Weather: Stunt Run!!!
Just like yesterday, but a bit colder due to lack of company 🙂
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Daily outdoor running, through winter is sometimes tough in unexpected ways. Today, when going to get dressed, the clothes I expected to be dry were not yet.
OK, laundry confession time – I don’t launder my running clothes every time.
WHEW! Good to have THAT off my chest!
So I have this maze of drying woolies, which are in a special rotation. One hat ready, one drying and another in backup. That sort of thing.
I’m lucky enough that I have all I need to meet my running needs, but it’s a reminder of how many things can screw up a run. I wore the same shoes today, and though they felt ok starting out, I’m pretty sure they were still wet, and I felt it by about 2 – 3 km along. No biggie, I wasn’t dangerously cold.
Running the same route as yesterday, I quite enjoyed it.
Yesterday, being accompanied by a local runner, I found myself asking her if her toes were ok, as if it were for her own benefit.
I mean, I DID think it was, yesterday.
Today, running past those spots, I remembered even more firmly about my self-check of my toes and other vulnerable bits. Because of this, I am reminded that ‘preach what you practice’ is also a helpful approach.
Wouldn’t I be embarrassed if, after warning her about frostbite, I let myself get burnt?
If you check out todays last photo, you’ll see a group called the Javarunners. This gang, started by a super guy, Mr. Magrum, has been running Yellowknife, summer and winter, for years. I wanted to mention them to show that, not only can I run outside every day, but LOTS of people, from all kinds of running backgrounds, run outside here. It is a BEAUTIFUL way to enjoy the winter, and once you get the gear sorted out, it’s not uncomfortably cold at all.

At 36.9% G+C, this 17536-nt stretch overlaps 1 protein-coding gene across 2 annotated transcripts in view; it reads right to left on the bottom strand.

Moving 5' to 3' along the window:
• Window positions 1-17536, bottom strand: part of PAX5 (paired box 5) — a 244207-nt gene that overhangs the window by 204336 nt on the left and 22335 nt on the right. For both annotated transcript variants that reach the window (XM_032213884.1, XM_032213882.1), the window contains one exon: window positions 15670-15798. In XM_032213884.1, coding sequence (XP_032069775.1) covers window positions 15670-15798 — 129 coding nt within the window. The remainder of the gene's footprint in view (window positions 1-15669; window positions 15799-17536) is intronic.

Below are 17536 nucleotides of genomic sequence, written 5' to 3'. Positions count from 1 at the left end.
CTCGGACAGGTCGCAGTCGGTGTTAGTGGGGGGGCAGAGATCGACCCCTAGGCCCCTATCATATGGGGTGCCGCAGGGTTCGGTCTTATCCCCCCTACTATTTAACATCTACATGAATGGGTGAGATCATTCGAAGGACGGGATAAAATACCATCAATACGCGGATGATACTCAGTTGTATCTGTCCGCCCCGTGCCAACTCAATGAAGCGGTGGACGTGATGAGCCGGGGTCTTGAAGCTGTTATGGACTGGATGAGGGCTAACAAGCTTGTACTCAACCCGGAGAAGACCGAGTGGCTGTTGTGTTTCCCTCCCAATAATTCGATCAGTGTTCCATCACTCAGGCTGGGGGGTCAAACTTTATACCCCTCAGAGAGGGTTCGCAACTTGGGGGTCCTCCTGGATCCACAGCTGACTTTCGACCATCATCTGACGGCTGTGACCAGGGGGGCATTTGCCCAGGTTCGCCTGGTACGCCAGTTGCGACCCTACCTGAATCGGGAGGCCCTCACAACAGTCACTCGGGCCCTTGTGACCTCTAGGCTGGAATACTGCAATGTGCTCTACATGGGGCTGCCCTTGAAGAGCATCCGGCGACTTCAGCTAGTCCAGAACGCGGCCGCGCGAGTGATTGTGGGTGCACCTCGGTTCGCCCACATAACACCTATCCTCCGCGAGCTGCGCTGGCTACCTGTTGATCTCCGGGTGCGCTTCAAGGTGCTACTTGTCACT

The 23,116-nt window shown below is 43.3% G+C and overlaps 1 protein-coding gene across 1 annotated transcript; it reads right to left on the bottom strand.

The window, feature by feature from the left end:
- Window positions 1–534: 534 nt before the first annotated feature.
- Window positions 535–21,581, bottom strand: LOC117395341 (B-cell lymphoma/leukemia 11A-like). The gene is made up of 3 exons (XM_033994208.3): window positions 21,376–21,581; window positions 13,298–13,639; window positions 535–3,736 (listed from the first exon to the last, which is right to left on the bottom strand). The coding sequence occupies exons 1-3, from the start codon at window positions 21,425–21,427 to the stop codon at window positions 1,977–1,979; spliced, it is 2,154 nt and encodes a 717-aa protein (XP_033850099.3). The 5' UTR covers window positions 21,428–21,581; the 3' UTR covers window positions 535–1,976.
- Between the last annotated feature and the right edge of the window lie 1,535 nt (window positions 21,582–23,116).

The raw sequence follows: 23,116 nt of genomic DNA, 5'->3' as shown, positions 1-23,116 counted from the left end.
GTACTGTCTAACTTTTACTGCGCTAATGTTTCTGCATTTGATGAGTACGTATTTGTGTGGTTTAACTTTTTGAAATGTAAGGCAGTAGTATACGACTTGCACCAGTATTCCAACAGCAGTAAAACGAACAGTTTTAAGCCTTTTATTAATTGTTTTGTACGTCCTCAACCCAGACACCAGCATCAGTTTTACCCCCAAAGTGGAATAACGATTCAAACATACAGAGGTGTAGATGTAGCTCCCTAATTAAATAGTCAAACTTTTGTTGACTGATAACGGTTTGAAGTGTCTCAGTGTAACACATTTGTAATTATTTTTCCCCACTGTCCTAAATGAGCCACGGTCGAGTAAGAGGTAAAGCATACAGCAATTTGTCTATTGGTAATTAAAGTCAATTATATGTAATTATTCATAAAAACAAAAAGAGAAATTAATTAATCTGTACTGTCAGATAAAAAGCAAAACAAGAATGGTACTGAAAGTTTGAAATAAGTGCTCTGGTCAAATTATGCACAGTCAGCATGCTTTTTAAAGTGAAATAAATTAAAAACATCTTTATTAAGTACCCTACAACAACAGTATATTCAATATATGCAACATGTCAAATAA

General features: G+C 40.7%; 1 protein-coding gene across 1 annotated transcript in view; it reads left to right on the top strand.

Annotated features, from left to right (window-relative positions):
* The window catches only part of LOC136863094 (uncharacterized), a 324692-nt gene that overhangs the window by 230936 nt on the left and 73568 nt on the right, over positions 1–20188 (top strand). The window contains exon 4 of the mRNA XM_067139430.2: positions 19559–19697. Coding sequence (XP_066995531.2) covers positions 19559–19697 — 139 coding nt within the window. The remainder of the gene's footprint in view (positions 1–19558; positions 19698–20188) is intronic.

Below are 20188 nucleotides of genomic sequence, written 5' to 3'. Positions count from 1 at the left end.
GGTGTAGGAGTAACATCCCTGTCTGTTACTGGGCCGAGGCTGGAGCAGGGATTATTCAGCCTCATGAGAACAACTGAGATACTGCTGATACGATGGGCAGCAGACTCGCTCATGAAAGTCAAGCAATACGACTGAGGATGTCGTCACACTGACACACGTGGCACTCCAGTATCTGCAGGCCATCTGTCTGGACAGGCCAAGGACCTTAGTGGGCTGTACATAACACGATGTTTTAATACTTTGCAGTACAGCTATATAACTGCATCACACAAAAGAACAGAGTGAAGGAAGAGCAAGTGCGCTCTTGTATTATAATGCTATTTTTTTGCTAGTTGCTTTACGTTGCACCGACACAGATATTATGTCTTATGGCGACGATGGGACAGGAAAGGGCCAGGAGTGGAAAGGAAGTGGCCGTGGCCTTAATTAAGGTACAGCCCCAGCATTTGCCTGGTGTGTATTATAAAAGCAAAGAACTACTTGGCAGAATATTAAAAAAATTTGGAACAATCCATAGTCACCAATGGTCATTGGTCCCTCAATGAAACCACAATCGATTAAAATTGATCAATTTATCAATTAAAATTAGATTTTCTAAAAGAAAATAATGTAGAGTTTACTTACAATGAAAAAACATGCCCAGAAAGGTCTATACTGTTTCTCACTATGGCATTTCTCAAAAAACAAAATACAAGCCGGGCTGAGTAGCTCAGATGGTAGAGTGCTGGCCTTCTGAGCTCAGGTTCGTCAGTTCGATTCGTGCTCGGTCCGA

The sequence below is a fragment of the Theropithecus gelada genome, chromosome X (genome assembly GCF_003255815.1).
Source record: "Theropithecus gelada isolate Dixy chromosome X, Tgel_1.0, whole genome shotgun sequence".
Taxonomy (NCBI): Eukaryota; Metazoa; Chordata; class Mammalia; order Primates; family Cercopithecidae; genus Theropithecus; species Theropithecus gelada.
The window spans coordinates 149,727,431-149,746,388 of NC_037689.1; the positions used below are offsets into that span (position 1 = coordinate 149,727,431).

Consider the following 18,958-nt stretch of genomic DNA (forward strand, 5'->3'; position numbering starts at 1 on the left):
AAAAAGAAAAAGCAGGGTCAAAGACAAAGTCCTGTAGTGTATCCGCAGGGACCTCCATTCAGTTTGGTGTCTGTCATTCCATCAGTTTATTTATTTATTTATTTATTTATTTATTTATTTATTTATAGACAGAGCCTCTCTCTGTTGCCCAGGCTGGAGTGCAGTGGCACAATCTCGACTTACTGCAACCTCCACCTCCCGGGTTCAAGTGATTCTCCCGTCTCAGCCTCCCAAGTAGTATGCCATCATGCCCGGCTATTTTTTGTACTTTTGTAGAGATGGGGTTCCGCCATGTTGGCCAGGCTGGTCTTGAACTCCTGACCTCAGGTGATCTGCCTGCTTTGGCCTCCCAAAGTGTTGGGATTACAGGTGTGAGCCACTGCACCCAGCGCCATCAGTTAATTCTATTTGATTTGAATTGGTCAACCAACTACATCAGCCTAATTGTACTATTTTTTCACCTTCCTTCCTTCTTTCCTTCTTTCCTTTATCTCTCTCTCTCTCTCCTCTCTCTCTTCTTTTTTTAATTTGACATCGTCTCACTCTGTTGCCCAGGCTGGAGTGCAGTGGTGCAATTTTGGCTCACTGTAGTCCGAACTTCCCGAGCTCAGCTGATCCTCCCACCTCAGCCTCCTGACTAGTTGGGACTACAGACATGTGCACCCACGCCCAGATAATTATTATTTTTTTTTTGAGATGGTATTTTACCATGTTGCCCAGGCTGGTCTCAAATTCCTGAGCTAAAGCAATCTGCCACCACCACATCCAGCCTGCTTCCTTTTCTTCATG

These happy faces should convince you, but if they don’t, just join them one Saturday morning at Javaroma for a run! They usually meet at 9, but you can find them on facebook for more info.
Training Tip: Garmin graphs – Ground Contact Time Balance
This graph tends to be a bit more useful, at least in retrospect.
It tells you how much time your foot is in contact with the ground, relative to the other foot. I’ve mostly ignored any difference of 1% or less (my surface conditions are fairly irregular) but if the difference gets larger, it draws my attention back to form.
One example was that during a recovery run, after an injury, I thought I was fine, but when looking at the graph, I was favouring one side heavily. This delayed my return to high-effort work, and may have saved me further injury.